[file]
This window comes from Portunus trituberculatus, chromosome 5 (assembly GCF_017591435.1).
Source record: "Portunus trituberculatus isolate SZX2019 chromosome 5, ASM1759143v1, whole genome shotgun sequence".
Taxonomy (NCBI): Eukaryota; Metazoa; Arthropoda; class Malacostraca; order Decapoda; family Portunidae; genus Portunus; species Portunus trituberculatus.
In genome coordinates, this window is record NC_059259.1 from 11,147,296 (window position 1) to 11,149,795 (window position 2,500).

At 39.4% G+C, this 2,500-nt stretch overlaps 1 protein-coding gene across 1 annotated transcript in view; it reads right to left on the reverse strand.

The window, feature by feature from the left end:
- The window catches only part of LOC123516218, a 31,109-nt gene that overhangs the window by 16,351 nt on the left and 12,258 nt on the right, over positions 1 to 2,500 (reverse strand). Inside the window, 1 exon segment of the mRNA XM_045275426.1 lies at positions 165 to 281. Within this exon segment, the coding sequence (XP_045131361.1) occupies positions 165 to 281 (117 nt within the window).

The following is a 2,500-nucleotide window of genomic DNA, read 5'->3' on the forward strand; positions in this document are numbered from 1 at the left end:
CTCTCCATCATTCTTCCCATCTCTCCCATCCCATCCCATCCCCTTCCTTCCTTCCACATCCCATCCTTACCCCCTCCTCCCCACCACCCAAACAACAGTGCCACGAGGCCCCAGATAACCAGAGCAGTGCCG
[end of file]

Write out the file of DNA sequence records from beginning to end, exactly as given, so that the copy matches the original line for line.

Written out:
This window comes from Portunus trituberculatus, chromosome 5 (assembly GCF_017591435.1).
Source record: "Portunus trituberculatus isolate SZX2019 chromosome 5, ASM1759143v1, whole genome shotgun sequence".
Taxonomy (NCBI): Eukaryota; Metazoa; Arthropoda; class Malacostraca; order Decapoda; family Portunidae; genus Portunus; species Portunus trituberculatus.
In genome coordinates, this window is record NC_059259.1 from 11,147,296 (window position 1) to 11,149,795 (window position 2,500).

At 39.4% G+C, this 2,500-nt stretch overlaps 1 protein-coding gene across 1 annotated transcript in view; it reads right to left on the reverse strand.

The window, feature by feature from the left end:
- The window catches only part of LOC123516218, a 31,109-nt gene that overhangs the window by 16,351 nt on the left and 12,258 nt on the right, over positions 1 to 2,500 (reverse strand). Inside the window, 1 exon segment of the mRNA XM_045275426.1 lies at positions 165 to 281. Within this exon segment, the coding sequence (XP_045131361.1) occupies positions 165 to 281 (117 nt within the window).

The following is a 2,500-nucleotide window of genomic DNA, read 5'->3' on the forward strand; positions in this document are numbered from 1 at the left end:
CTCTCCATCATTCTTCCCATCTCTCCCATCCCATCCCATCCCCTTCCTTCCTTCCACATCCCATCCTTACCCCCTCCTCCCCACCACCCAAACAACAGTGCCACGAGGCCCCAGATAACCAGAGCAGTGCCG